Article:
Big-12 Gets Smaller with SEC Invite to OU & Texas

(Vernon Bryant/The Dallas Morning News Photographer)

Following a whirlwind week of rumors and discussion, the SEC’s Board of Directors approved an invitation to the University of Oklahoma and The University of Texas to join the league when media contracts expire in 2025. The move comes after reports leaked last week citing Texas and OU refusing to renew television and advertising contracts through the Big-12. 

With two of the most dominant teams out of the league, competitiveness may increase. Both schools field teams in sports ranging from football, baseball, and basketball. The schools hold numerous State and National Championship victories.  

When the news first leaked that the schools were considering a move, officials said it amounted to nothing more than rumors. With the invitation approval on July 29th, the news was obviously not mere speculation or falsity.  

Commissioner of the Big-12, Bob Bowlsby said in a statement that the news confirms that discussions had been ongoing behind closed doors. He went so far as to accuse ESPN of “manipulating other conferences to go after our members” on July 28th. 

“We are disappointed these discussions went as far as they did without notice to, or inclusion of, other Big 12 members,” Bowlsby said in a statement. “Despite our concerns for the process and for the overall health of college athletics, we will do everything possible to make sure that the student-athletes at both universities enjoy an excellent experience throughout the remaining four years of their participation and competition in the Big 12 Conference.” 

A joint statement from Texas and Oklahoma announced their intention to continue participating in the Big-12 competition through June 30th, 2025, which is the date that media contracts with ESPN Big-12 coverage end. Terminating the contracts early would cost upward of $75 million per school.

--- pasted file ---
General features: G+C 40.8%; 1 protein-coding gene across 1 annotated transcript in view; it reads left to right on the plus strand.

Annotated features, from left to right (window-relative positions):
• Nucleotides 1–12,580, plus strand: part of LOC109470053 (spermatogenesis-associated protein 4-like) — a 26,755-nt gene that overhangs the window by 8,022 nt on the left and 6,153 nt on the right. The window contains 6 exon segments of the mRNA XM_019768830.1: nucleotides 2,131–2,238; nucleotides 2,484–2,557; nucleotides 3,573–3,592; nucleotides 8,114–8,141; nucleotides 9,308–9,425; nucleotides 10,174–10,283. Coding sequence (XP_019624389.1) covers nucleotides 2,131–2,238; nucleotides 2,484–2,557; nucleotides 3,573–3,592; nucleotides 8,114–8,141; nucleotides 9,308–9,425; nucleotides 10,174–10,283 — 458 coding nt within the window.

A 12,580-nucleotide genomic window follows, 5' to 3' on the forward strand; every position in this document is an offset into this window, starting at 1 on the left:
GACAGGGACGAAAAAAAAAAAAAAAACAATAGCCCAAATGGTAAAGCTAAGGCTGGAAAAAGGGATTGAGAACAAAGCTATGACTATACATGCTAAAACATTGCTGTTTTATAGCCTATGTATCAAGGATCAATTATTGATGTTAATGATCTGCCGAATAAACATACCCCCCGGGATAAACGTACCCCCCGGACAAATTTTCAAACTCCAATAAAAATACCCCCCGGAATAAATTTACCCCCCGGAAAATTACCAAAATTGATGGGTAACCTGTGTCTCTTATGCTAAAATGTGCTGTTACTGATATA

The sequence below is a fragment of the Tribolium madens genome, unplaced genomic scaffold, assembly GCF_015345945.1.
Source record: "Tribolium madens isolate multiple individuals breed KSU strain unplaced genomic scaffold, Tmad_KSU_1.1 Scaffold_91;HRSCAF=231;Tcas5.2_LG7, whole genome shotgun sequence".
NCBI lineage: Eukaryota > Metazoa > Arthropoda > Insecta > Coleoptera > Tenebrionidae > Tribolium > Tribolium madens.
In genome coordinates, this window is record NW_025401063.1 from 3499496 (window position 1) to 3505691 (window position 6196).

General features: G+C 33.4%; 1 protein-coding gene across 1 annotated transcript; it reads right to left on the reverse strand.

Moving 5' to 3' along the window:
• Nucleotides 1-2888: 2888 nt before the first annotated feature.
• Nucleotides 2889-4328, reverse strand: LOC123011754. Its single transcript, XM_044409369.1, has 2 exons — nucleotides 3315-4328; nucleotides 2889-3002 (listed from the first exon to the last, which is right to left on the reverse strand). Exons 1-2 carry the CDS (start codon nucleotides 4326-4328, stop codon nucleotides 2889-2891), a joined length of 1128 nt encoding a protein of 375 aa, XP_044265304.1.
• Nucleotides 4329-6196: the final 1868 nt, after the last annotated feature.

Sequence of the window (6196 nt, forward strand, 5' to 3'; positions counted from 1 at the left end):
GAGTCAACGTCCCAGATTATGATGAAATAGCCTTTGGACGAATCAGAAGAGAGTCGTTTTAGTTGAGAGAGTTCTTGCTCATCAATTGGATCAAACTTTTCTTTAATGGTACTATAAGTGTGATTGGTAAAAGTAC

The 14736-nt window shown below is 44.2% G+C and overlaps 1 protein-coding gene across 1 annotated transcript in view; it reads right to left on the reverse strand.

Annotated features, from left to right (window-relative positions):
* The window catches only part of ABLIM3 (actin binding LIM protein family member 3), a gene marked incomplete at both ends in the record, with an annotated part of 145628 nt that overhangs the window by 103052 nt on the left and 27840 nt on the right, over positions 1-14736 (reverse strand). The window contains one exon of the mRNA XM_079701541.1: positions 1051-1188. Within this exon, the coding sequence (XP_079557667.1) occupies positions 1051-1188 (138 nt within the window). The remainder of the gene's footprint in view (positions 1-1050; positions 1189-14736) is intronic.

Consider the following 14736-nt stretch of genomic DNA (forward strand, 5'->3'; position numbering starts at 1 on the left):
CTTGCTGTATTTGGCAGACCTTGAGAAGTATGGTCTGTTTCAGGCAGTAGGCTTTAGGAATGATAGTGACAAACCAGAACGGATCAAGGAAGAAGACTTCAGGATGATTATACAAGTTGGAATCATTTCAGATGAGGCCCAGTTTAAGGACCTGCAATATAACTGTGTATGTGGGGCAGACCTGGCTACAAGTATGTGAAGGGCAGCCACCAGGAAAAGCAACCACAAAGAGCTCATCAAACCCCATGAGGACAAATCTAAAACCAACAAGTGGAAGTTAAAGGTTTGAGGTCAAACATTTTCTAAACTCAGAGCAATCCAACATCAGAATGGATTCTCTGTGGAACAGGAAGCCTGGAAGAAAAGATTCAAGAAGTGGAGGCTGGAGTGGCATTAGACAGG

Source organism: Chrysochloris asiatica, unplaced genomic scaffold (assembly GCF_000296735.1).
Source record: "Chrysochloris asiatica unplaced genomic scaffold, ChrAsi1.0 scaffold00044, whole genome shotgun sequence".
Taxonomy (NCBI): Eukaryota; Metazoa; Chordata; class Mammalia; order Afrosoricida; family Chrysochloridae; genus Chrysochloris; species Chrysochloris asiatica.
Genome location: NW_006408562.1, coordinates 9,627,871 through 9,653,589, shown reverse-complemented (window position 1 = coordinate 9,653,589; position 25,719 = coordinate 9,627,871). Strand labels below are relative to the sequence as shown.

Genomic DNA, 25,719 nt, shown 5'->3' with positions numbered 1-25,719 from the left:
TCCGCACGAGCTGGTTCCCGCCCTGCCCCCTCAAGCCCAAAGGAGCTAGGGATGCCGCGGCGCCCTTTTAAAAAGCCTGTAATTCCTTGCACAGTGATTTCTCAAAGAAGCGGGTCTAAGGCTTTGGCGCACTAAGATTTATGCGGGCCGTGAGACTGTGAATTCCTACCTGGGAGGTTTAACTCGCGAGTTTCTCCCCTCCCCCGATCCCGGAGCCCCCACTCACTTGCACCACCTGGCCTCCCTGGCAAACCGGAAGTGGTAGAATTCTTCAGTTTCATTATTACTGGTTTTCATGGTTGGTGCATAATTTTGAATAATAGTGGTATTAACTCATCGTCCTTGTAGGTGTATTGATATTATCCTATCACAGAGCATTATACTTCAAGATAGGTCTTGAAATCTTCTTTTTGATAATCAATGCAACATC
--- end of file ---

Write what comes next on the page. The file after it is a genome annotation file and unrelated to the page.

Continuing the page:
The vote to invite the two schools was unanimous in favor from the 14-member SEC Board. Both the Oklahoma and Texas Board of Regents met Friday to make a final decision and accepted, setting in motion a chain of events that will change collegiate sports for years to come.  

“Today’s action by the Board of Regents is in the best interests of UT student-athletes, the UT Austin athletics program overall, and the university,” University of Texas system Chancellor James Milliken said in a statement. “This move ensures a strong future for an outstanding athletics program, providing the opportunity for our student-athletes to compete at the highest levels.”  

With only eight schools remaining in the Big-12, the future is uncertain. Should the league collapse, Texas and Oklahoma would be free of contractual obligations.  

Texas A&M left the Big-12 Conference in 2011 to join the SEC, ending a long-standing rivalry between the Aggies and the Longhorns. With both teams now slated to compete in the same division, it’s only a matter of time before the on-field reunion happens.  

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